“Russ is a warrior. He’s a tough, tough kid. It’s hard to compare him to Keon. He’s only a freshman, and Keon’s the all-time leading scorer in the history of the school. They’re different. Russ does things that Keon didn’t do, and Keon did things that Russ doesn’t do, but I can see the comparisons. Obviously, the size — and when you’re that little, you play with a chip on your shoulder. I have an affinity for those types of guys. I wasn’t nearly as good as either one of those guys, but I was little for Division 1 basketball, and I walked into every gym and every practice feeling like I had to prove myself. That’s what the Keon Johnsons and the Russell Jones do every time they lace ’em up, because everybody goes, ‘You? You’re too small. No way.’ If you don’t have that, you can’t survive at that size.”

  • Winthrop is clearly still finding its legs from the new three-point line. For a team that prides itself on success beyond the arc — the Eagles sank 372 threes last year and shot greater than 37 percent from distance — they are down nearly five percent from last year, and went 6-for-24 in Thursday’s game. That number was magnified by a 2-for-11 first half.
  • Neither team got to the foul line much, but took advantage when they did. Tech was just 5-for-6 from the stripe, while Winthrop was 8-for-10. The Golden Eagles were whistled for just nine total fouls, compared to Winthrop’s 14.
  • Winthrop came into the game getting big contributions from its bench, and it did again on Thursday. Unfortunately for the Eagles, Tech got a bigger contribution from its bench. The Golden Eagles placed two reserves in double figures, with one, Amadou Sylla, falling just one rebound short of a double-double. Sylla normally starts for Tech, and I had planned to ask Pelphrey if his not starting was a coach’s decision or something else, but was unable to do so.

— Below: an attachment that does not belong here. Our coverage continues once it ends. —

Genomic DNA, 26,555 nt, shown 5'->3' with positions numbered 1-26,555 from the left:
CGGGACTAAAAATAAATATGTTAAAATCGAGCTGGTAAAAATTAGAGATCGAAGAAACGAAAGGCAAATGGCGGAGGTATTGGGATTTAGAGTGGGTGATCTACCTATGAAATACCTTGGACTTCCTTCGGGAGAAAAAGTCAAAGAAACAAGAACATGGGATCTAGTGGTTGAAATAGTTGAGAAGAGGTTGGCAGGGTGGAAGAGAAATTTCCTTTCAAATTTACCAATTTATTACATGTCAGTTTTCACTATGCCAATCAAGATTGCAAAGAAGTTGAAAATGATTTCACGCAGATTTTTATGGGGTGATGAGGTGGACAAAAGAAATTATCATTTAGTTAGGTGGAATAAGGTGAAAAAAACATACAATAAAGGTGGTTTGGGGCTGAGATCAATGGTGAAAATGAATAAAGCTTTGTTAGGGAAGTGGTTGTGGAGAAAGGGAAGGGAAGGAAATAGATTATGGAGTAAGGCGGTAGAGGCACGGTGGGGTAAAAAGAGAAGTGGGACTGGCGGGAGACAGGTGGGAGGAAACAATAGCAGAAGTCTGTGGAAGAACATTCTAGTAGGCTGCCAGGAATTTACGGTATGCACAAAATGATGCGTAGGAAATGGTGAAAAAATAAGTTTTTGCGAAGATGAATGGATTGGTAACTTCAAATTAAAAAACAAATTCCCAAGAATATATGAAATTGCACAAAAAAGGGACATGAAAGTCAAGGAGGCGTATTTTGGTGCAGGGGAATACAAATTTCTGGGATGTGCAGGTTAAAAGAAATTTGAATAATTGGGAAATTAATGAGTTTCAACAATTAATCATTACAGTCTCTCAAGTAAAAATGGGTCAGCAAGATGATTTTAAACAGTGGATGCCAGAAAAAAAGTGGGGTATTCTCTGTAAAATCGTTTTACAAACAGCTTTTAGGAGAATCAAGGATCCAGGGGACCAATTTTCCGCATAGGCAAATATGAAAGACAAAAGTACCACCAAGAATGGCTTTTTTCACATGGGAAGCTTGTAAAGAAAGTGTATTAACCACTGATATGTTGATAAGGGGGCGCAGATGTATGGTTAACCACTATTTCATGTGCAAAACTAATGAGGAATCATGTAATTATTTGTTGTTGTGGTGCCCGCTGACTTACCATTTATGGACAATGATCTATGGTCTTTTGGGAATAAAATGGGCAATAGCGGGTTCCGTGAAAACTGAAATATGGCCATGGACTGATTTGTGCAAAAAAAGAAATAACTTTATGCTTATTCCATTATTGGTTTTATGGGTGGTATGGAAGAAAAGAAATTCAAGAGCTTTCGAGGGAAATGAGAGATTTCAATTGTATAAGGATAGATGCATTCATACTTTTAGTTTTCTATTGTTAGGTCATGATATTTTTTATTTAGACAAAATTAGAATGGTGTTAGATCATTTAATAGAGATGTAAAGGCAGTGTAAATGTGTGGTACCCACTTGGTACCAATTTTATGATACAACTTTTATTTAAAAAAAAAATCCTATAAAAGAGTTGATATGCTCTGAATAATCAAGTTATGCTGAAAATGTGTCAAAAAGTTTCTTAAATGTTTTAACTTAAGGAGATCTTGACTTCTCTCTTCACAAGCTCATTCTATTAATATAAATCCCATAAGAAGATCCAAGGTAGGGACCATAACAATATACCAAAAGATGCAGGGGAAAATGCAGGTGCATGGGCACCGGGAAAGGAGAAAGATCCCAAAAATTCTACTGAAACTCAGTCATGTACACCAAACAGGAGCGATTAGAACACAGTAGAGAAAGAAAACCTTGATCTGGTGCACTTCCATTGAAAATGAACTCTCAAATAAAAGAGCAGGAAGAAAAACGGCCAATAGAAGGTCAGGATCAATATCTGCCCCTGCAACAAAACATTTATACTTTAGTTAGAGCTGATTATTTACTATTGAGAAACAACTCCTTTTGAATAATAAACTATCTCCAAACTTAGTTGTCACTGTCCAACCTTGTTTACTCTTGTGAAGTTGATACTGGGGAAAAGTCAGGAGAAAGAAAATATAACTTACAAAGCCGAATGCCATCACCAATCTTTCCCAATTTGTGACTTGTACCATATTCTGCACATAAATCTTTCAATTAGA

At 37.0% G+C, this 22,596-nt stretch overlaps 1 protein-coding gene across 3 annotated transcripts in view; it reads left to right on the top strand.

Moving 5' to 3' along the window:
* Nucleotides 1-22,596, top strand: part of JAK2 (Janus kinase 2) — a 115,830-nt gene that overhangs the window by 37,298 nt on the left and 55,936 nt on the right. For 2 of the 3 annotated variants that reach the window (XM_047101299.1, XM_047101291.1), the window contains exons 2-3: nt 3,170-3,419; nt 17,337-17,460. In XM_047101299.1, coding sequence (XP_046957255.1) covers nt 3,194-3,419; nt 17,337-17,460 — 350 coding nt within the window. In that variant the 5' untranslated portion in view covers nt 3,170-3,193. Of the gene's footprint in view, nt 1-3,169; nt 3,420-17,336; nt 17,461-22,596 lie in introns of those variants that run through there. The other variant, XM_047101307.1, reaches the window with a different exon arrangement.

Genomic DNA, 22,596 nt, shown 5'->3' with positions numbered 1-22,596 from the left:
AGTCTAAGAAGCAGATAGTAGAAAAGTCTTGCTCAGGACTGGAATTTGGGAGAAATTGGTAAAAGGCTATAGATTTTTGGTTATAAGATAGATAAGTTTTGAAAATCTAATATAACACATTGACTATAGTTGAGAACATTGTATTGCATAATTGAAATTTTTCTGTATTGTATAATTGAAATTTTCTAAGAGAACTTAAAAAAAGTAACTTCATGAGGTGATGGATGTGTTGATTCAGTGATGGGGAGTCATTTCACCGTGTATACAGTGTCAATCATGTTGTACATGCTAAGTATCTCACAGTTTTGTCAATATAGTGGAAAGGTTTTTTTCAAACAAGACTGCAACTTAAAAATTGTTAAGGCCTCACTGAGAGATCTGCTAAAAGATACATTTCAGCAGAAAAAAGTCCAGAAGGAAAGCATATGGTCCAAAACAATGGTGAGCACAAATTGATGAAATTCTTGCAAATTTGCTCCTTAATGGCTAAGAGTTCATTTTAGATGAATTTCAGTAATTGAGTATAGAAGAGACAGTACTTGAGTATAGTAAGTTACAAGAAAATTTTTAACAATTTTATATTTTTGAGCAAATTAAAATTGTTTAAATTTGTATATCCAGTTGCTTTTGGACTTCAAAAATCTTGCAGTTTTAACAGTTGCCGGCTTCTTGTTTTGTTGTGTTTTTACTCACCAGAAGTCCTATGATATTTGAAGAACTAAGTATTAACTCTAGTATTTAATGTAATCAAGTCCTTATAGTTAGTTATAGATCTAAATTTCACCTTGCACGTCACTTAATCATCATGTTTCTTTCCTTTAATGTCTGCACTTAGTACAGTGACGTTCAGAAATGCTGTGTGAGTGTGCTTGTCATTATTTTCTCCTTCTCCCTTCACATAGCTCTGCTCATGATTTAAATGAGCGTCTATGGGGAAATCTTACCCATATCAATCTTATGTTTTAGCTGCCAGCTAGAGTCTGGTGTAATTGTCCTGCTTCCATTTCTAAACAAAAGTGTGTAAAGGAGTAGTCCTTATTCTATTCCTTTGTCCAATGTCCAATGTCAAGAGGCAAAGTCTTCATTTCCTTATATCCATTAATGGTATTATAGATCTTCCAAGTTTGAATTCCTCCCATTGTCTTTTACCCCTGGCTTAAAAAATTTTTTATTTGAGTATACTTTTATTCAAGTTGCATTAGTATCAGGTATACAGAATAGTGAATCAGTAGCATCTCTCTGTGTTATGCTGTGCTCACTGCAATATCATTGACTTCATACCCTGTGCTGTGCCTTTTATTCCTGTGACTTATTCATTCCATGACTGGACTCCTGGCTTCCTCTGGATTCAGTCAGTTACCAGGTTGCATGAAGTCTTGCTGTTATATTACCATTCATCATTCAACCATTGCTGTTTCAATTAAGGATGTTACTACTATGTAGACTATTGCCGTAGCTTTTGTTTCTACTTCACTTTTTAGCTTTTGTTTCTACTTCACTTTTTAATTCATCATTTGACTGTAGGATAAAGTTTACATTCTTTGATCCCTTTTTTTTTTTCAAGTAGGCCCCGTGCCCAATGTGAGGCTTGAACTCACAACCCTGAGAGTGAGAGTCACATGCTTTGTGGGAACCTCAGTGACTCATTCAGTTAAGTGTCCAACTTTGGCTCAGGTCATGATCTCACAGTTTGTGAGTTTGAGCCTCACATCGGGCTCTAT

• And finally, the Hustle Stats:
    • Points in the paint:  Tennessee Tech 30, Winthrop 30
    • Points off turnovers:  Winthrop 28, Tennessee Tech 10 (this is interesting, considering the lamenting from all of Winthrop’s representatives in postgame media about their number of turnovers)
    • Second-chance points:  Tennessee Tech 10, Winthrop 8
    • Fast-break points:  Winthrop 14, Tennessee Tech 13
    • Bench points:  Tennessee Tech 37, Winthrop 31


TENNESSEE TECH (2-5): Kuimi 1-2 0-0 2, Williams 2-8 0-0 4, Davidson 1-2 0-0 2, Quest 0-0 0-0 0, Vick 5-10 2-6 4-4 16, Sherfield 2-4 0-0 4, Clay 1-5 0-0 2, Allen 6-14 0-0 16, Sylla 6-8 1-2 13, Wilkinson 1-3 0-0 2, Crosland 0-0 0-0 0. Totals 25-56 5-6 61.

WINTHROP (3-3): Ferguson 1-5 4-4 6, Claxton 3-5 1-2 7, Jones Jr. 4-9 2-2 12, Corbin 0-1 0-0 0, Vaudrin 1-10 0-0 2, Pupavac 0-0 0-0 0, Falden 2-5 0-0 4, Hale 4-10 0-0 11, King 1-1 0-0 2, Zunic 3-5 1-2 8, Burns Jr. 3-7 0-0 6. Totals 22-57 6-10 58.

Halftime — Tennessee Tech 29-24. 3-Point Goals—Tennessee Tech 6-20 (Williams 0-1, Davidson 0-1, Vick 2-6, Sherfield 0-1, Clay 0-2, Allen 4-9), Winthrop 6-24 (Ferguson 0-4, Claxton 0-1, Jones Jr. 2-4, Corbin 0-1, Vaudrin 0-2, Falden 0-2, Hale 3-7, Zunic 1-3). Fouled Out — NA. Rebounds — Tennessee Tech 34 (Sylla 9), Winthrop 33 (Ferguson 7). Assists —Tennessee Tech 16 (Clay 9), Winthrop 12 (Jones Jr./Vaudrin 4). Total Fouls — Winthrop 14, Tennessee Tech 9. Technical — NA. A —2033.